While the close interaction between political elites and business family dynasties may have driven Asia’s economic progress in the past, Simon Commander and Saul Estrin, authors of the new book The Connections World: The Future of Asian Capitalism, argue that these arrangements stifle innovation and will thus impede the region’s future growth.
Protesting political ties to big business in Seoul, South Korea, January 2017: Concentrating resources in relatively few hands was an effective engine of growth in many Asian economies over the past half century (Credit: moreska)
In our recent book – The Connections World: The Future of Asian Capitalism – we argue that mutually beneficial links between dynastic business houses and political elites have been important drivers behind Asia’s extraordinary renaissance. But these close ties now threaten future economic growth. That is because the ubiquitous Asian corporate structures of business groups systematically work with politicians in Asia to create excessive market power and overall concentration. They have proven remarkably adept at entrenching themselves. Although concentrating resources in relatively few hands was an effective engine of growth in the past half century, the limitations on competition and brake on innovation threatens future progress.
Pervasive and highly resilient networks of connections running between businesses and politicians have provided a common backbone to Asian development and have cut across political systems. We characterize these networks as the connections world, which comprises a web of interactions between businesses and politicians/political parties that are highly transactional and commonly contain significant degrees of reciprocity. Thus, politicians look to firms to make campaign or personal contributions, pay bribes, provide jobs for family or associates, while also providing reciprocal favors such as creating jobs in regions or at moments that are politically advantageous. At the same time, businesses look to politicians for protection from foreign or domestic competition and to supply subsidies, loans and/or public sector contracts. All parties benefit from these interactions, creating a stable political economy equilibrium.
These arrangements have served Asia well over the past half century, with Asia’s share of the world economy rising from 9 percent in the 1970s to nearly 40 percent today. The connections world, however, will provide a less supportive foundation for growth in the future for a variety of reasons. For a start, neither politicians nor business groups have sufficient interest in stimulating competition, whether through the entry of domestic or foreign multinational as competitors. At the same time, most Asian business groups are configured in ways that make them surprisingly hard to dislodge. Not only are they often highly diversified but arrangements within the group ensure that the ownership stakes of the oligarch or dynasty are parlayed into high degrees of control through cross-holdings and ownership pyramids. This commonly comes at the expense of minority shareholders. Most significantly, such business groups have managed to accrete significant amount of market power.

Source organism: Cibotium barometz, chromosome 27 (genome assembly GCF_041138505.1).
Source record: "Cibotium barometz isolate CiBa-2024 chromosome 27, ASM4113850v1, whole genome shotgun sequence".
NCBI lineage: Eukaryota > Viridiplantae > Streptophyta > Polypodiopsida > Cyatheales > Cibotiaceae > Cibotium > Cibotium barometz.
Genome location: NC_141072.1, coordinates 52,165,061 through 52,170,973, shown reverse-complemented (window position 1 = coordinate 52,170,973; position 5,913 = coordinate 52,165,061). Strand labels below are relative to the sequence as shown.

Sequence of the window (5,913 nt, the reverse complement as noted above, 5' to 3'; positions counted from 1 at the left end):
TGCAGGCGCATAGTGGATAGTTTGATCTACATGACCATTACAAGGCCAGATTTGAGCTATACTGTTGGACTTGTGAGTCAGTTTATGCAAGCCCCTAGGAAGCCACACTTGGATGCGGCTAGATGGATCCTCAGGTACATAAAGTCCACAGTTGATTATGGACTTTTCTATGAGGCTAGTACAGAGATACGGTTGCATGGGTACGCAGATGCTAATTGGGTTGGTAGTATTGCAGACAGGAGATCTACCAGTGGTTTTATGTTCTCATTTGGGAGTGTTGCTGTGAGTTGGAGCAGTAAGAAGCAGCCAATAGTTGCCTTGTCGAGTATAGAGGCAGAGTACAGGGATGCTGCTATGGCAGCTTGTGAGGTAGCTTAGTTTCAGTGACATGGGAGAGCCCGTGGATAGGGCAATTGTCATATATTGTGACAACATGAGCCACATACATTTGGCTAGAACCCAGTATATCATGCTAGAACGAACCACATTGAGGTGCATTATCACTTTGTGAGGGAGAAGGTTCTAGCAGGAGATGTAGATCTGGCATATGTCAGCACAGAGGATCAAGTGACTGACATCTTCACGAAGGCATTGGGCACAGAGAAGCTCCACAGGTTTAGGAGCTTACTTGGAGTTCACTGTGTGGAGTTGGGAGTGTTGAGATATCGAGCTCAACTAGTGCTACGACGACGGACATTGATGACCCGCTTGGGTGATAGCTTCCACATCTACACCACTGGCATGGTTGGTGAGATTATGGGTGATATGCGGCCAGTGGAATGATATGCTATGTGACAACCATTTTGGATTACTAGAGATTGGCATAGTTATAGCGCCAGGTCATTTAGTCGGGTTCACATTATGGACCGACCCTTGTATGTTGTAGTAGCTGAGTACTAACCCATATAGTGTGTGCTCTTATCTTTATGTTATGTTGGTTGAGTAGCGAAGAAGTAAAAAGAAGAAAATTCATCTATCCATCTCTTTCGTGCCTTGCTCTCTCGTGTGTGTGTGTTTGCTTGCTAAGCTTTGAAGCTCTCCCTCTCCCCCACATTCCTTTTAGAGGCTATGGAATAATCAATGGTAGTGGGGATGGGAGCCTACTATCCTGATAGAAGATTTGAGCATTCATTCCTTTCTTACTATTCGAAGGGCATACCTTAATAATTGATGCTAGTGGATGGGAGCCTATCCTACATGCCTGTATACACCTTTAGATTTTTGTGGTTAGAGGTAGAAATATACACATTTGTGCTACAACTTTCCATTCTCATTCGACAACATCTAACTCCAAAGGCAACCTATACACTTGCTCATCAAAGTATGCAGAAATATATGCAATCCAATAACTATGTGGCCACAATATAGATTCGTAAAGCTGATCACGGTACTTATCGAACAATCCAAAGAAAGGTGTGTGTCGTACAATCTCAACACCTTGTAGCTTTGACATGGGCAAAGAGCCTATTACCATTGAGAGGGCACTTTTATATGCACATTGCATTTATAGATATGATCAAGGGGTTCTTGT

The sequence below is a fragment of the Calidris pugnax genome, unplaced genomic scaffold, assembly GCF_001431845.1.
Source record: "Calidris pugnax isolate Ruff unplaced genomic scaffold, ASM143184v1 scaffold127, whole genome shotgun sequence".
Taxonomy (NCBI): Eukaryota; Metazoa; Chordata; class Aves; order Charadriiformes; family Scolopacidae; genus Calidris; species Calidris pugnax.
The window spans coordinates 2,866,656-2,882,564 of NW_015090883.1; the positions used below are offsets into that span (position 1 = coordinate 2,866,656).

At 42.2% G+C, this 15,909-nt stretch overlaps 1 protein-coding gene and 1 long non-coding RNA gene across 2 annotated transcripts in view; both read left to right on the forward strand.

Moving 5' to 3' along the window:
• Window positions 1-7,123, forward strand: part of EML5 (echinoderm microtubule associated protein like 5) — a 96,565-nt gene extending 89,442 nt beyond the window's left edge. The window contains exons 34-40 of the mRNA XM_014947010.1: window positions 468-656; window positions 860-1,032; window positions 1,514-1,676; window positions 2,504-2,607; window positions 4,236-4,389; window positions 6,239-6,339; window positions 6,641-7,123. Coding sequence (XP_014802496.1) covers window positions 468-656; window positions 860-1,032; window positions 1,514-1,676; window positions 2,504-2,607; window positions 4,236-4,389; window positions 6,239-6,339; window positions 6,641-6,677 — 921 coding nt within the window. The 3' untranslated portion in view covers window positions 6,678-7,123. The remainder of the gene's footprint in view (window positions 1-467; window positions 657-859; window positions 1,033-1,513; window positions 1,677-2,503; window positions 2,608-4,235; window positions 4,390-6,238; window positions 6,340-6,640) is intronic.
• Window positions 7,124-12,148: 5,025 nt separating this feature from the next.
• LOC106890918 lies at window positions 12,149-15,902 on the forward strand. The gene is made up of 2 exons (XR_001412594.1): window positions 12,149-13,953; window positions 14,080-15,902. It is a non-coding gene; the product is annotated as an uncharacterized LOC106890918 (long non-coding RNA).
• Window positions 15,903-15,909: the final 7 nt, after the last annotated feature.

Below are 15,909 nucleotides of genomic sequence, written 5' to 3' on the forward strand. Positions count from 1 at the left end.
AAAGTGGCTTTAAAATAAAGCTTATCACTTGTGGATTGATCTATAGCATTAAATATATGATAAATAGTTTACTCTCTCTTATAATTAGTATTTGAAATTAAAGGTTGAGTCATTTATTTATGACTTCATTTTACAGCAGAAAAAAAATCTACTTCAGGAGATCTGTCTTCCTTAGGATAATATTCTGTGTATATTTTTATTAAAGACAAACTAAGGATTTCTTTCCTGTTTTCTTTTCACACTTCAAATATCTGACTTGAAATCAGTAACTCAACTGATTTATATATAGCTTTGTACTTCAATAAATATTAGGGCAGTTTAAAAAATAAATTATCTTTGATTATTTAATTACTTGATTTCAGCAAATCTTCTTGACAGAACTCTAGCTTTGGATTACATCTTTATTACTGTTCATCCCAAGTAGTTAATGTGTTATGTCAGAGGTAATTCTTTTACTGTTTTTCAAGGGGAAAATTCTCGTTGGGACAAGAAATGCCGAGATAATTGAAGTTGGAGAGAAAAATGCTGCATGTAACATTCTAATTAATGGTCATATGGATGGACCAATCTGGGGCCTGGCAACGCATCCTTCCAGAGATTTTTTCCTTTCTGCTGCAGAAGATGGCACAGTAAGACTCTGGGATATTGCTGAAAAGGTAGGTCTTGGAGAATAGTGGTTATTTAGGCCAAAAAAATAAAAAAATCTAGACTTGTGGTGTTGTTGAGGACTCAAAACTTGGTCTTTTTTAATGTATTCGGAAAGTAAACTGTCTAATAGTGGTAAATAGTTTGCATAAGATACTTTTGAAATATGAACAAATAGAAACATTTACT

Their economic consequences, however, need to be measured not only by traditional measures such as market share by sector or activity but also by overall levels of concentration as indicated, for example, by the share of total revenues for the largest five firms relative to GDP. To put this in context, this measure – known as the market concentration ratio (CR5) – is only around 3 percent in the United States. The comparable figures across Asia are much higher. Take South Korea, where the CR5 exceeds 30 percent. Even in very large economies such as India and China, it exceeds 10 percent. The findings are even starker when we consider the largest ten firms (CR10). In the US, this is only around 4 percent but in South Korea exceeds 40 percent and in India and China exceeds 15 percent.